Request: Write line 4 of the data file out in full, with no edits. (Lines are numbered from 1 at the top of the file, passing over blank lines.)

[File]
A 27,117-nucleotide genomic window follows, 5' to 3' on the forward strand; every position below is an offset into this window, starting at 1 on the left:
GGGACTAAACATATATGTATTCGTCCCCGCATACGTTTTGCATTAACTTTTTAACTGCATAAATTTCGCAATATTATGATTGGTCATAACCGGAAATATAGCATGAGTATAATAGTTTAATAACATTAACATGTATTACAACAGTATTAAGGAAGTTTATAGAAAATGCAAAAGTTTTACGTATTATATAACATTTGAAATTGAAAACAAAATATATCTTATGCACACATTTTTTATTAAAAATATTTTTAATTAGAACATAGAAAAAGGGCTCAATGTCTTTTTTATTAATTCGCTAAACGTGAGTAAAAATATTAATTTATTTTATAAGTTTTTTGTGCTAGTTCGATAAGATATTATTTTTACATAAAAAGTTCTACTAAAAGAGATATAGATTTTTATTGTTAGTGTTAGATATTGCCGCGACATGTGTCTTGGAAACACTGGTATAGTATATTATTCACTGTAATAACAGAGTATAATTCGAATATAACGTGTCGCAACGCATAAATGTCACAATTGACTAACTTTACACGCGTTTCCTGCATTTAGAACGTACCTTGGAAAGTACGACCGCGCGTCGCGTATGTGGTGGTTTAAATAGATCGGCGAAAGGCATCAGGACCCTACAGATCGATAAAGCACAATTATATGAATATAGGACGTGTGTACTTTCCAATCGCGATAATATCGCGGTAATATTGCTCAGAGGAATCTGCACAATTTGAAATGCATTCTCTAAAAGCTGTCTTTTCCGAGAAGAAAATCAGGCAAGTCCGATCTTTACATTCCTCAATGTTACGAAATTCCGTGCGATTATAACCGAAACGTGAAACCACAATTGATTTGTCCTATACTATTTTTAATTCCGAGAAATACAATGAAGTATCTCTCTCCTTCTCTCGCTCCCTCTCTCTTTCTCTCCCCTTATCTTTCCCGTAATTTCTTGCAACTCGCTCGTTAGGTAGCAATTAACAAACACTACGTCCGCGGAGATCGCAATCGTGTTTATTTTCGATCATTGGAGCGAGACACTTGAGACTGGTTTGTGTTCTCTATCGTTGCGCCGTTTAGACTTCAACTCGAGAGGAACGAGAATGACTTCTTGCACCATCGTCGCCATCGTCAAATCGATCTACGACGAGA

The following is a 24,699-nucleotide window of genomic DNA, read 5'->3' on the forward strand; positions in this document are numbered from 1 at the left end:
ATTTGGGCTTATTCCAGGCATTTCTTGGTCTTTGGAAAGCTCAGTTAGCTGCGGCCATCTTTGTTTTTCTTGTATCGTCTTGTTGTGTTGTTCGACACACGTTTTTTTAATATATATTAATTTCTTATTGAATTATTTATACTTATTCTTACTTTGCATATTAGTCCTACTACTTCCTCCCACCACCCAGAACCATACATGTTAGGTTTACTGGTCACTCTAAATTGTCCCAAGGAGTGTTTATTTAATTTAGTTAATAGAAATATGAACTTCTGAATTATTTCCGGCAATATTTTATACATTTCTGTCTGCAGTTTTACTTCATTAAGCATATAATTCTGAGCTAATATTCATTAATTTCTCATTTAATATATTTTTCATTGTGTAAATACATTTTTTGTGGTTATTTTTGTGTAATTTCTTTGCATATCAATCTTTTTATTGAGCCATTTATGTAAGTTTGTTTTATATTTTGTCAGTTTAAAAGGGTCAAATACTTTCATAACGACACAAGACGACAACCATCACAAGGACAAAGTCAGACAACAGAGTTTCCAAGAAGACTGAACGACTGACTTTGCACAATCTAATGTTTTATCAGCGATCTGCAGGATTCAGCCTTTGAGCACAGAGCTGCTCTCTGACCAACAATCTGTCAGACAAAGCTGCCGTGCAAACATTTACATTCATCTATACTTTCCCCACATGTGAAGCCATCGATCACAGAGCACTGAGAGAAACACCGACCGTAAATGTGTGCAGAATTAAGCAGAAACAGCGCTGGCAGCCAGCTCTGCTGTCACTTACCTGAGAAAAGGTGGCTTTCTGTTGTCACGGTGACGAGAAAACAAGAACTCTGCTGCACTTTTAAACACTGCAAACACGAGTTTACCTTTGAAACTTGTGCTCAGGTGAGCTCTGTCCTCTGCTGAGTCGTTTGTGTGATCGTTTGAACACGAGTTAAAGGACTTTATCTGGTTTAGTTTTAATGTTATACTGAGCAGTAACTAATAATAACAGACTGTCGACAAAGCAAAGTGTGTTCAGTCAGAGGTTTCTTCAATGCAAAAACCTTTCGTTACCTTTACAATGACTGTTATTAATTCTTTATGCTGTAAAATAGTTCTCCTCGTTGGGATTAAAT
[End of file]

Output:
ATTTGGGCTTATTCCAGGCATTTCTTGGTCTTTGGAAAGCTCAGTTAGCTGCGGCCATCTTTGTTTTTCTTGTATCGTCTTGTTGTGTTGTTCGACACACGTTTTTTTAATATATATTAATTTCTTATTGAATTATTTATACTTATTCTTACTTTGCATATTAGTCCTACTACTTCCTCCCACCACCCAGAACCATACATGTTAGGTTTACTGGTCACTCTAAATTGTCCCAAGGAGTGTTTATTTAATTTAGTTAATAGAAATATGAACTTCTGAATTATTTCCGGCAATATTTTATACATTTCTGTCTGCAGTTTTACTTCATTAAGCATATAATTCTGAGCTAATATTCATTAATTTCTCATTTAATATATTTTTCATTGTGTAAATACATTTTTTGTGGTTATTTTTGTGTAATTTCTTTGCATATCAATCTTTTTATTGAGCCATTTATGTAAGTTTGTTTTATATTTTGTCAGTTTAAAAGGGTCAAATACTTTCATAACGACACAAGACGACAACCATCACAAGGACAAAGTCAGACAACAGAGTTTCCAAGAAGACTGAACGACTGACTTTGCACAATCTAATGTTTTATCAGCGATCTGCAGGATTCAGCCTTTGAGCACAGAGCTGCTCTCTGACCAACAATCTGTCAGACAAAGCTGCCGTGCAAACATTTACATTCATCTATACTTTCCCCACATGTGAAGCCATCGATCACAGAGCACTGAGAGAAACACCGACCGTAAATGTGTGCAGAATTAAGCAGAAACAGCGCTGGCAGCCAGCTCTGCTGTCACTTACCTGAGAAAAGGTGGCTTTCTGTTGTCACGGTGACGAGAAAACAAGAACTCTGCTGCACTTTTAAACACTGCAAACACGAGTTTACCTTTGAAACTTGTGCTCAGGTGAGCTCTGTCCTCTGCTGAGTCGTTTGTGTGATCGTTTGAACACGAGTTAAAGGACTTTATCTGGTTTAGTTTTAATGTTATACTGAGCAGTAACTAATAATAACAGACTGTCGACAAAGCAAAGTGTGTTCAGTCAGAGGTTTCTTCAATGCAAAAACCTTTCGTTACCTTTACAATGACTGTTATTAATTCTTTATGCTGTAAAATAGTTCTCCTCGTTGGGATTAAAT